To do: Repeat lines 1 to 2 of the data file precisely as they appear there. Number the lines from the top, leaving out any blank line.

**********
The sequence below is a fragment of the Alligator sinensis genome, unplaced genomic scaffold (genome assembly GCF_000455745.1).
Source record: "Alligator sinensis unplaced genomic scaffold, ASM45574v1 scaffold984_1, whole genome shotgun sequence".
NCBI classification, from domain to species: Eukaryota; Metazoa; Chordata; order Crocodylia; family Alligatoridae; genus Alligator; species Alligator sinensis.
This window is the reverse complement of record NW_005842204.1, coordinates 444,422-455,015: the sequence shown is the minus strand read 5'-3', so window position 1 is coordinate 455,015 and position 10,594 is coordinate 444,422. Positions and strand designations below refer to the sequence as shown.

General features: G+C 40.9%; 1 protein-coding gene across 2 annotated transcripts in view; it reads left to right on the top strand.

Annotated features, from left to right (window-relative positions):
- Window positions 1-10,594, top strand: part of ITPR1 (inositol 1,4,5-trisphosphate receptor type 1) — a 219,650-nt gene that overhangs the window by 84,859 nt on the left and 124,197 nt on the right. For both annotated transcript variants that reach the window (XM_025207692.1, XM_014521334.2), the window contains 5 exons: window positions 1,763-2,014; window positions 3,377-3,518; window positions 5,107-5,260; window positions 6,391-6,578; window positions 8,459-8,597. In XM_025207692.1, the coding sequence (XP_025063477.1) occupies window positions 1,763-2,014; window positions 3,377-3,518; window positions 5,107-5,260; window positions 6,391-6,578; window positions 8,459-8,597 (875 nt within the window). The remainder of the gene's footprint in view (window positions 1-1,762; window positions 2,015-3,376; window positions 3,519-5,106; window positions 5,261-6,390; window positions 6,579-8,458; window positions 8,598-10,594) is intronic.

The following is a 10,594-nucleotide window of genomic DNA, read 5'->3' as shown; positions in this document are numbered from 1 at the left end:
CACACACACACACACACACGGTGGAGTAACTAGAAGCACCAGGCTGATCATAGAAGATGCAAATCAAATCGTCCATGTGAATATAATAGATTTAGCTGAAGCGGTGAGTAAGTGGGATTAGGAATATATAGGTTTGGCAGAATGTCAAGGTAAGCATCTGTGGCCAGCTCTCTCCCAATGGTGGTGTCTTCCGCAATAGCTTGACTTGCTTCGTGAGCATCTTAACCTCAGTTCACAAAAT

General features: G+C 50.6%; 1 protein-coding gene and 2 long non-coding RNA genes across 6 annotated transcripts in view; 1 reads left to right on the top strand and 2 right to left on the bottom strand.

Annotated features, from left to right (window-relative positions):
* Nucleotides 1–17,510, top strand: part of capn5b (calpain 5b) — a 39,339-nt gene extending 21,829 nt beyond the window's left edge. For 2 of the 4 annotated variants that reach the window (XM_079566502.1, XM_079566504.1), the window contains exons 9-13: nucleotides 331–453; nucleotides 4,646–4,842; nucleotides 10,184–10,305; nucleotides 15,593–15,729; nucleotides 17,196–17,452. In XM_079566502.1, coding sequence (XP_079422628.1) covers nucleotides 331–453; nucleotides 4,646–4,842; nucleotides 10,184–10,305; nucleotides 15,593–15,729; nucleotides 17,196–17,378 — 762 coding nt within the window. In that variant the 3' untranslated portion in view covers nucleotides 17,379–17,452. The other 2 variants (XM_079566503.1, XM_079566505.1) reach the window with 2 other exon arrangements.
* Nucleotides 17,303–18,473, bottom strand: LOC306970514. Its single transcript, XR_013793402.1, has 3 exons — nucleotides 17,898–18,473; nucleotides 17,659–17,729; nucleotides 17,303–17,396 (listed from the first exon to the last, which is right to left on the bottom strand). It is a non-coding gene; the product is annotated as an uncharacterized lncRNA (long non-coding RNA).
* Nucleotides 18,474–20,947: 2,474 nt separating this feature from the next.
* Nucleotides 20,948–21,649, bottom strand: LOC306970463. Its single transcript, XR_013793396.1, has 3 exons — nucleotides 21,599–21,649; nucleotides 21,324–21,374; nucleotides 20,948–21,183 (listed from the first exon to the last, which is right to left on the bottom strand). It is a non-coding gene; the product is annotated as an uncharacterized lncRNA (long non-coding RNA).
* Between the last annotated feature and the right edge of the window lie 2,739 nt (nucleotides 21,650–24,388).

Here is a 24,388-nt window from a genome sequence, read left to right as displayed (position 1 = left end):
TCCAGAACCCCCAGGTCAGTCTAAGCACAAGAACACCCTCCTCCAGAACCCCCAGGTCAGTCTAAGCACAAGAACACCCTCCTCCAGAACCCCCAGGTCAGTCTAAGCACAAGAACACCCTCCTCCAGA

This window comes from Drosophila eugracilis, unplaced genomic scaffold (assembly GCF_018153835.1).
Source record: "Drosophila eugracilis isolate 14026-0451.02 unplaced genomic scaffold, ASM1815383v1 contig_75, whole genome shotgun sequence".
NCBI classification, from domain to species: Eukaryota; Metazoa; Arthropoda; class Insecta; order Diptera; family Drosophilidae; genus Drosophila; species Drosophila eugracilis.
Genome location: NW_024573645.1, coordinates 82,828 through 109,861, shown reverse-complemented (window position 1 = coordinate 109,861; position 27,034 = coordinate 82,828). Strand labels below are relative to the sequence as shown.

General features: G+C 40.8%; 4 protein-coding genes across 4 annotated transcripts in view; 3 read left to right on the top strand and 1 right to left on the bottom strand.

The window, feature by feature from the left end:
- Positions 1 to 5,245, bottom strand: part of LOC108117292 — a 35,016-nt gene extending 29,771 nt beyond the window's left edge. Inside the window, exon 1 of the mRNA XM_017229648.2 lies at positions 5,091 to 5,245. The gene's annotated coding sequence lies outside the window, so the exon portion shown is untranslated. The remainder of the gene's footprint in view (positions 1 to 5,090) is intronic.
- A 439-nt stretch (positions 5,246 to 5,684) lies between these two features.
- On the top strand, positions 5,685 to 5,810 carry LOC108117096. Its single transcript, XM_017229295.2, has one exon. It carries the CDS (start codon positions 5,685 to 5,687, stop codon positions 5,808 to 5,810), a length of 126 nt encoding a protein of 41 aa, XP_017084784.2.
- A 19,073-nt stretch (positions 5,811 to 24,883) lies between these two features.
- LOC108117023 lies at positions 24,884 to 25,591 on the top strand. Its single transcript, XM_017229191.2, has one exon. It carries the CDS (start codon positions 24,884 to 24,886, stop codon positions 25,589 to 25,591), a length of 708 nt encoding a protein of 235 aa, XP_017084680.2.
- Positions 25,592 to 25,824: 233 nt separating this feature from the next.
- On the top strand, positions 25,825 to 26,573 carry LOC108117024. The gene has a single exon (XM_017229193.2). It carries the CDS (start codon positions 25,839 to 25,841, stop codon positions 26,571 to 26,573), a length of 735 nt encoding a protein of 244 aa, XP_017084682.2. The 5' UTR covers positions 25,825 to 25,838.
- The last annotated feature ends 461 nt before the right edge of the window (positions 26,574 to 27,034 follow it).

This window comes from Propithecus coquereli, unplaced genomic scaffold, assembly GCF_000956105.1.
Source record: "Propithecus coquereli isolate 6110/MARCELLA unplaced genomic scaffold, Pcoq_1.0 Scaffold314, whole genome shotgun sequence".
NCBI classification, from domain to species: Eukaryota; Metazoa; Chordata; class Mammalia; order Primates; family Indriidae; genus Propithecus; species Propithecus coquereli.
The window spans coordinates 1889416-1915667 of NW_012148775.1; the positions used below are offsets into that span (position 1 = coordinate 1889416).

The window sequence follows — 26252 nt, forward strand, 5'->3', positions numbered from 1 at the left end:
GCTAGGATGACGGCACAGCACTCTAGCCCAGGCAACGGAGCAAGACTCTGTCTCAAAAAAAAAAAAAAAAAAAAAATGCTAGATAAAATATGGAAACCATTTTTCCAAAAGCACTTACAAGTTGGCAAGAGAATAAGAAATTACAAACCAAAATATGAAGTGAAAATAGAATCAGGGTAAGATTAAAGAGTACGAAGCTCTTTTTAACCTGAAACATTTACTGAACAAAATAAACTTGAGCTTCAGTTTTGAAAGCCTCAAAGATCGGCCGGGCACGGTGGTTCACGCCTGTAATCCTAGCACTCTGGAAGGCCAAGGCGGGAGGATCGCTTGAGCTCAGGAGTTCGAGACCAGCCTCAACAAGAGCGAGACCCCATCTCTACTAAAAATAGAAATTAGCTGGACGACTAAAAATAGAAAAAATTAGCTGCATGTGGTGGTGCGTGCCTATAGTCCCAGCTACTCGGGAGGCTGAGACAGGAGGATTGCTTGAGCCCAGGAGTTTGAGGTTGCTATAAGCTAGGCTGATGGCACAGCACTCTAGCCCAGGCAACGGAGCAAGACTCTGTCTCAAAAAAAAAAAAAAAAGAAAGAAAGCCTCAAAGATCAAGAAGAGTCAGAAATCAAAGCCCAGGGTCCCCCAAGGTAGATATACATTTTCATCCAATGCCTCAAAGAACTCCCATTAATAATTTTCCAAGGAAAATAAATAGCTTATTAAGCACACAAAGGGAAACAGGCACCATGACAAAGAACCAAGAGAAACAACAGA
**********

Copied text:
The sequence below is a fragment of the Alligator sinensis genome, unplaced genomic scaffold (genome assembly GCF_000455745.1).
Source record: "Alligator sinensis unplaced genomic scaffold, ASM45574v1 scaffold984_1, whole genome shotgun sequence".